And: Kelly is on Kate Bernheimer’s fairy tale panel at 3 PM with Maria Tatar and Kathryn Davis in celebration of the huge new anthology, My Mother She Killed Me, My Father He Ate Me. Kelly just got her copy yesterday and it’s a fabulous looking book. There are 40 stories, including many originals, from peeps such as Shelley Jackson, Kevin Brockmeier, Ludmilla Petrushevskaya, Joy Williams, Aimee Bender, and, you know, 35 others! The cover art and design is by house fave Julie Morstad.

At the book fest, we will be sharing a booth with the completely new journal (which will be launched next year), The Common, from Amherst College. They’re open for submissions and seeking “stories, poems, essays, and dispatches that embody a strong sense of place.” You can download Issue Zero here.

You can find us and The Common at booth 26. Other exhibitors include the fine folk at One Story, Godine, and Zephyr Press, a couple of our favorite bookshops, Brookline Booksmith and the Raven, as well as Oxfam, WBUR and WGBH, Redivider, 826 Boston, and some food trucks—yum! Wish Yoma were providing the food. Maybe next year! Maybe we will bring banh mi (shades of the Brooklyn Book Fest).

If all goes well, Kelly and I will be bringing Ursula along. We can’t get a nurse for the day (eek!) so Kelly and I will be juggling looking after her (she is 18 months old and wants to do stuff!). I’m not quite sure how that will work with Kelly’s panel. Anyone want to step in from 3-4PM and help shill will be appreciated.

Lastly: two new titles, Under the Poppy and A Working Writer’s Daily Planner 2011, just arrived at the office so they will be debuting at the book fest.

Apparently it will be sunny and breezy. If that’s true, that will be a mild improvement on the rain rain rain at last month’s Brooklyn Book Fest. See you in Copley Square!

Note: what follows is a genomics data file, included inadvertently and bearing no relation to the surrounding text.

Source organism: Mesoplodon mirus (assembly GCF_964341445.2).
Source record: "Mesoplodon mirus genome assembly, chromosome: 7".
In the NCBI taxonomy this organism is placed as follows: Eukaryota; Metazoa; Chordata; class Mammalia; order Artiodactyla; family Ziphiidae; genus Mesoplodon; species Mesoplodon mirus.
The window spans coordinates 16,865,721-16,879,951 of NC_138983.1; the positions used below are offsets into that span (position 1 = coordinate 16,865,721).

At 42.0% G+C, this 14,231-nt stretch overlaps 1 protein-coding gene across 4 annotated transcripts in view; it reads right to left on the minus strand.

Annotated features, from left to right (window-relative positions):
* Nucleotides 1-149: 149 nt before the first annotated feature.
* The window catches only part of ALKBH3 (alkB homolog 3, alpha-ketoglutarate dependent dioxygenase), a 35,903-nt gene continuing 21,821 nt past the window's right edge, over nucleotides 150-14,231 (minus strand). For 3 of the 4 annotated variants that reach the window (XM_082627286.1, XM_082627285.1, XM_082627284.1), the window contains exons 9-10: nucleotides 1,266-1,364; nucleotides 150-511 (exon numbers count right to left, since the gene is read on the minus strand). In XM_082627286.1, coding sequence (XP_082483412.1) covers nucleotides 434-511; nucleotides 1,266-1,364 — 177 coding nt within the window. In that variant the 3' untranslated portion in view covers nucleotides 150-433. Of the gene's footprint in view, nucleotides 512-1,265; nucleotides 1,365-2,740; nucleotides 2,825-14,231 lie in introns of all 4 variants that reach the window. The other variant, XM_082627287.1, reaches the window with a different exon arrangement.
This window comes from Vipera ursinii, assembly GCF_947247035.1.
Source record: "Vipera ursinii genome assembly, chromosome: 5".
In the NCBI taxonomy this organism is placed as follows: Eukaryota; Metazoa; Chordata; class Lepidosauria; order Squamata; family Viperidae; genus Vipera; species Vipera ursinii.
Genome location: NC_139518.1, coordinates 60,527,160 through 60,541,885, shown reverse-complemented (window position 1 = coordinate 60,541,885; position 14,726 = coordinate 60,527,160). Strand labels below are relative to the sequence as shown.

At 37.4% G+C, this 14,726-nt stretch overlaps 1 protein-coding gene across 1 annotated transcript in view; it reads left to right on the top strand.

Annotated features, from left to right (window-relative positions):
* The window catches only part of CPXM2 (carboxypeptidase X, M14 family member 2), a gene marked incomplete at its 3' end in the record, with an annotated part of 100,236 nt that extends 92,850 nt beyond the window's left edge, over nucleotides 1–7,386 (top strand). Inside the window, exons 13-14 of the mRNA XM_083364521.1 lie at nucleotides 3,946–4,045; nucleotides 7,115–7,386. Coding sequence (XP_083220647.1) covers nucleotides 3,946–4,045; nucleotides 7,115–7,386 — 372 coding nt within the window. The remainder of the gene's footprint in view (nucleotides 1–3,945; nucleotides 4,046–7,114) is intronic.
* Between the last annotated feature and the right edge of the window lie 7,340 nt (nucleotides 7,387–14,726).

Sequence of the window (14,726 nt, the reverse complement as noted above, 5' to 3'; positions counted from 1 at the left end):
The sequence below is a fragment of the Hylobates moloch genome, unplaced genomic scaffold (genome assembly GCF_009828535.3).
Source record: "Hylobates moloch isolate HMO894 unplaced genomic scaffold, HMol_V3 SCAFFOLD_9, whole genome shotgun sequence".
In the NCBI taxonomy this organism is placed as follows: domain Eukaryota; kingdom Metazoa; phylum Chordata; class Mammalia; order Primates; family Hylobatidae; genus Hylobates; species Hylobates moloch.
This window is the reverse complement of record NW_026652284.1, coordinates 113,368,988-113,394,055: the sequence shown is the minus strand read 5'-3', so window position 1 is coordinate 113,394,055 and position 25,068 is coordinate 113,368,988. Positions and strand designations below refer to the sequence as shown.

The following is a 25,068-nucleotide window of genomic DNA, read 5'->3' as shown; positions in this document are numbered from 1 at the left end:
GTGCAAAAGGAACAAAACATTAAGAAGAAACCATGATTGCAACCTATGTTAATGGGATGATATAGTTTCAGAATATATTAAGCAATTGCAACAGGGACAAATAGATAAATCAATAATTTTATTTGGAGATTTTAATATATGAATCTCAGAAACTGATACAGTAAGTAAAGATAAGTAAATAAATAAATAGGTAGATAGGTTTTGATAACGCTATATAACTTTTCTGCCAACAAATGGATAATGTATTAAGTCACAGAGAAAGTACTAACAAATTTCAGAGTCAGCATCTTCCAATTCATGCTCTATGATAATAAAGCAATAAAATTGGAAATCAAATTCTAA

ETA: We have a nurse for Ursula for Saturday so she will only be making an appearance early in the morning during set up!



& now the first review for Under the Poppy

Mon 30 Aug 2010 - Filed under: Not a Journal., , , | 1 Comment| Posted by: Gavin

Publishers Weekly is again first off the blocks with their take on Kathe Koja’s huge sexy historical novel, Under the Poppy:

“The latest from Koja (Skin) is a page turner with riveting language and
close attention to sensory detail. Set in late 19th-century Brussels, the
story follows the adventures of puppeteer Istvan and brothel owner Rupert
who bond as friends and lovers. The first half of the novel is set at
Rupert’s brothel, Under the Poppy, a haven for bawdy puppet shows and loose
women. With war in the air, the brothel is forced to house soldiers led by a
corrupt general. A mysterious assault on Rupert leads to more violence and
an exodus of prostitutes from the establishment. Istvan and Rupert, with one
of the former working girls, who morphs into a theater owner and puppeteer,
leave as well and arrive in a new town, where they cavort with a family of
aristocrats that includes Isobel, who falls for Rupert (as does her young
brother, Benjamin, the family heir). Koja’s style is unconventional,
resulting in a melodrama with deep insights into character and a murky plot
balanced with prose as theatrical as the world it portrays.(Oct.)”